Maternal burn-out is burn-out. Like professional burnout, it corresponds with a chain of characteristics and symptoms that plunges the mother or father into a state of distress.
The characteristics of maternal burnout and occupational burnout are relatively similar. They come from overload, from chronic stress that drains a person’s reserves. The process is therefore identical.
Remember, however, that we are not all equal when it comes to stress and that two people can experience the same situation in very different ways.
For some, the constant strain experienced in family life will already be too much of a burden. For others, it will be the accumulation of family life combined with a demanding work environment and the importance given to a successful social life that will rock them.
A body that protects us …
As a reminder, when the body / brain pair perceives a threat, a danger in the broad sense, it triggers a stress process the objective of which is to allow the individual to react by preparing him for flight or fight. It is then acute stress. But the permanence of this state generates a modification. Stress becomes chronic and leads to burnout.
What are the signs?
The seemingly harmless signs of stress…
- impression of being overwhelmed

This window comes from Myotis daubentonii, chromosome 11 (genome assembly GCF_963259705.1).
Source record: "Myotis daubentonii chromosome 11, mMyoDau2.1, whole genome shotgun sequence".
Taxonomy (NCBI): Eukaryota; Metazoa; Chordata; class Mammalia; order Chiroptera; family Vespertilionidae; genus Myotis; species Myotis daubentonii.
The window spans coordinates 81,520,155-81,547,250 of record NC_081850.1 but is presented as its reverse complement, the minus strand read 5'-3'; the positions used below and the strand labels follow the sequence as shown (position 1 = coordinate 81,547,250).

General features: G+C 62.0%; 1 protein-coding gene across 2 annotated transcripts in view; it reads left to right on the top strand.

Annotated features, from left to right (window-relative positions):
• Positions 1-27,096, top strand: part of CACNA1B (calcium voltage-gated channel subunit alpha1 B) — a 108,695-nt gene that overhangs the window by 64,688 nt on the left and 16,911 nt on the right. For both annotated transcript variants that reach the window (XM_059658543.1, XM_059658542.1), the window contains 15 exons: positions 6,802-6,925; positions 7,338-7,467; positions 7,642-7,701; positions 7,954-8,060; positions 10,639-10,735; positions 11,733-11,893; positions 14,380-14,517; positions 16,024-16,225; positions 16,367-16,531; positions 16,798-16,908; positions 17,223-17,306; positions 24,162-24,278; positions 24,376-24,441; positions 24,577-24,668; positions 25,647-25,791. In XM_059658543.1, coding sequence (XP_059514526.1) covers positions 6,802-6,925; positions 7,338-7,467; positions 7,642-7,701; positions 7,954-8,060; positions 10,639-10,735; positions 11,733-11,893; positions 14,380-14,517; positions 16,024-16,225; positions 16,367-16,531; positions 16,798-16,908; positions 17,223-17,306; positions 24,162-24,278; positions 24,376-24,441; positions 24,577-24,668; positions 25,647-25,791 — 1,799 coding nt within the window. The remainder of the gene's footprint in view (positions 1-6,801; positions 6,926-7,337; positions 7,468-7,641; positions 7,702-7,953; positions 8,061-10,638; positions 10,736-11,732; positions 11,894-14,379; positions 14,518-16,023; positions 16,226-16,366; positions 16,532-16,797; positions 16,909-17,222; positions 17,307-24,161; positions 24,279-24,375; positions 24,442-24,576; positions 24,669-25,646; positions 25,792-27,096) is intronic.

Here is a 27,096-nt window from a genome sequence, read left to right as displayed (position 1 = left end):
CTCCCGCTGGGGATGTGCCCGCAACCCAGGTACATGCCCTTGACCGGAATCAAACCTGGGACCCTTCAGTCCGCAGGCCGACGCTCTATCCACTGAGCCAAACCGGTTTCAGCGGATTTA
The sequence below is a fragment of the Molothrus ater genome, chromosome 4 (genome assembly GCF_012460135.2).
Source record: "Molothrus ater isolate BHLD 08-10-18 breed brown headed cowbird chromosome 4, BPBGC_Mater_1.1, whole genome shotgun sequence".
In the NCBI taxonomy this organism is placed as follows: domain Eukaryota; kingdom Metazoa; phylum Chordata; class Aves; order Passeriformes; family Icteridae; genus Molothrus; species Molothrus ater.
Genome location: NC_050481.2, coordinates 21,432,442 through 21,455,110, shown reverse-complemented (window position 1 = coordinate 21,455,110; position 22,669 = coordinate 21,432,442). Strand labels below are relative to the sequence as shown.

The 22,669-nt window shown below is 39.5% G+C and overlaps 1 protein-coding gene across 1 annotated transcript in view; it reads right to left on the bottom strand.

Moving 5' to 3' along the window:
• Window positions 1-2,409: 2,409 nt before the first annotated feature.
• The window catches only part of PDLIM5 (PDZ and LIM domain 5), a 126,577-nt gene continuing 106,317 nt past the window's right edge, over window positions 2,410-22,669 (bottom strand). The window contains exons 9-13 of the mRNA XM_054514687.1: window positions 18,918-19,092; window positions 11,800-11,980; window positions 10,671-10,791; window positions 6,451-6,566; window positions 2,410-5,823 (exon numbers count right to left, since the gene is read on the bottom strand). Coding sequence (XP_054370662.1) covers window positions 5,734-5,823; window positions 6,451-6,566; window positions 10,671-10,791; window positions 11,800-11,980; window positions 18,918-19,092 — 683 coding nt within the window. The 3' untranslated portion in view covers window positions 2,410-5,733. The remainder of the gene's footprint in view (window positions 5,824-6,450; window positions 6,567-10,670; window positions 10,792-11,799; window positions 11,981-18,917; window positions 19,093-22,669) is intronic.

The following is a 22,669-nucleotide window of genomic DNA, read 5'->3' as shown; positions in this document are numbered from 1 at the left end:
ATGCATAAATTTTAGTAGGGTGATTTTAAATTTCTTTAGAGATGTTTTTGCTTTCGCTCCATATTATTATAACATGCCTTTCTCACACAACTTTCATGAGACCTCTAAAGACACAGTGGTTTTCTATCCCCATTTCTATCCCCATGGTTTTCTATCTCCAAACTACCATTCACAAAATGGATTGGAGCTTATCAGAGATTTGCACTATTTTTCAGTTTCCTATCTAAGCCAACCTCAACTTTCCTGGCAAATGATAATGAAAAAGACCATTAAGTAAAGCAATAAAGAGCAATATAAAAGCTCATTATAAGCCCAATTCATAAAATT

- an impression of being tired all the time
- lack of patience…
Which get stronger over time…
Then over the months, the feeling of being more and more overwhelmed, a feeling of emptiness which is often characterized by detachment from the child, fewer hugs and kisses or less and less desire to share moments with him. Gradually, the parent slips from overwork to burnout without realizing it.
This is when negative and shameful thoughts can invade the parent even about his or her child or children.
We must not lose sight of the fact that, in the case of maternal or occupational burnout, the person is no longer themselves. The parent can flare up, lose it, or blank out if the body lets go. The symptoms are therefore not to be taken lightly or to be relegated to the rank of minor fatigue or nervousness that will pass.
Pushed to its limits, a maternal or paternal burnout can lead in certain cases to risky situations. It can generate aggressive gestures towards the child or children or give rise to complete indifference to the suffering and needs of the child.